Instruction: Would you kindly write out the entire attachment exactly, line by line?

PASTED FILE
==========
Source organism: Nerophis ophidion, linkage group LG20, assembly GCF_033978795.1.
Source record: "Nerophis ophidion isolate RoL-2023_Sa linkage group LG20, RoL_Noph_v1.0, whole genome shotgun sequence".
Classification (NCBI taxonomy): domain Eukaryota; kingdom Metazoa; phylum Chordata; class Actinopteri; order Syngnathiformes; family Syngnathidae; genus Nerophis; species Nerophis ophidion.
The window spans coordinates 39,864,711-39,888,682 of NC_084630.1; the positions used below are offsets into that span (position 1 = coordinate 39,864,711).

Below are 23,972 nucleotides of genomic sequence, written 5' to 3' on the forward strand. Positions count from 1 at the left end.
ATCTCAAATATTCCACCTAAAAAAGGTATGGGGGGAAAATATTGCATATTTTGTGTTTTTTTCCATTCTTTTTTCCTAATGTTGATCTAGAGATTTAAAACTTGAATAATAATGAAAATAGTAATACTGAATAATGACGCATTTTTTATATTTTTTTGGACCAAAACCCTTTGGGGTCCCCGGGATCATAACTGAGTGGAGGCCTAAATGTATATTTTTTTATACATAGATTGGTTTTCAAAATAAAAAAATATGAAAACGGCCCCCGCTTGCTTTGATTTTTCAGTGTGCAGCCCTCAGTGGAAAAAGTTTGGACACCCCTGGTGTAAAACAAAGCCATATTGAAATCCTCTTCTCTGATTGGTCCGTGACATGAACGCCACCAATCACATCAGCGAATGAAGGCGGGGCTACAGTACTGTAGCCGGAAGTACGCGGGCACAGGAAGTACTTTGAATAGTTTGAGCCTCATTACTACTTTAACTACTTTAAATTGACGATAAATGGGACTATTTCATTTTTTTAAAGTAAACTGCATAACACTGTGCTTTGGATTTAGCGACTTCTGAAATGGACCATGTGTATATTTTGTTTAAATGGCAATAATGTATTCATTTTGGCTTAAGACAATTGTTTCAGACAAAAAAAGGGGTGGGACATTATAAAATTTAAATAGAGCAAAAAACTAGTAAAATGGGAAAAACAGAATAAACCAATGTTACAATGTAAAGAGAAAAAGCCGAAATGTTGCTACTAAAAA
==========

Source organism: Nerophis ophidion, linkage group LG20, assembly GCF_033978795.1.
Source record: "Nerophis ophidion isolate RoL-2023_Sa linkage group LG20, RoL_Noph_v1.0, whole genome shotgun sequence".
Classification (NCBI taxonomy): domain Eukaryota; kingdom Metazoa; phylum Chordata; class Actinopteri; order Syngnathiformes; family Syngnathidae; genus Nerophis; species Nerophis ophidion.
The window spans coordinates 39,864,711-39,888,682 of NC_084630.1; the positions used below are offsets into that span (position 1 = coordinate 39,864,711).

Below are 23,972 nucleotides of genomic sequence, written 5' to 3' on the forward strand. Positions count from 1 at the left end.
ATCTCAAATATTCCACCTAAAAAAGGTATGGGGGGAAAATATTGCATATTTTGTGTTTTTTTCCATTCTTTTTTCCTAATGTTGATCTAGAGATTTAAAACTTGAATAATAATGAAAATAGTAATACTGAATAATGACGCATTTTTTATATTTTTTTGGACCAAAACCCTTTGGGGTCCCCGGGATCATAACTGAGTGGAGGCCTAAATGTATATTTTTTTATACATAGATTGGTTTTCAAAATAAAAAAATATGAAAACGGCCCCCGCTTGCTTTGATTTTTCAGTGTGCAGCCCTCAGTGGAAAAAGTTTGGACACCCCTGGTGTAAAACAAAGCCATATTGAAATCCTCTTCTCTGATTGGTCCGTGACATGAACGCCACCAATCACATCAGCGAATGAAGGCGGGGCTACAGTACTGTAGCCGGAAGTACGCGGGCACAGGAAGTACTTTGAATAGTTTGAGCCTCATTACTACTTTAACTACTTTAAATTGACGATAAATGGGACTATTTCATTTTTTTAAAGTAAACTGCATAACACTGTGCTTTGGATTTAGCGACTTCTGAAATGGACCATGTGTATATTTTGTTTAAATGGCAATAATGTATTCATTTTGGCTTAAGACAATTGTTTCAGACAAAAAAAGGGGTGGGACATTATAAAATTTAAATAGAGCAAAAAACTAGTAAAATGGGAAAAACAGAATAAACCAATGTTACAATGTAAAGAGAAAAAGCCGAAATGTTGCTACTAAAAA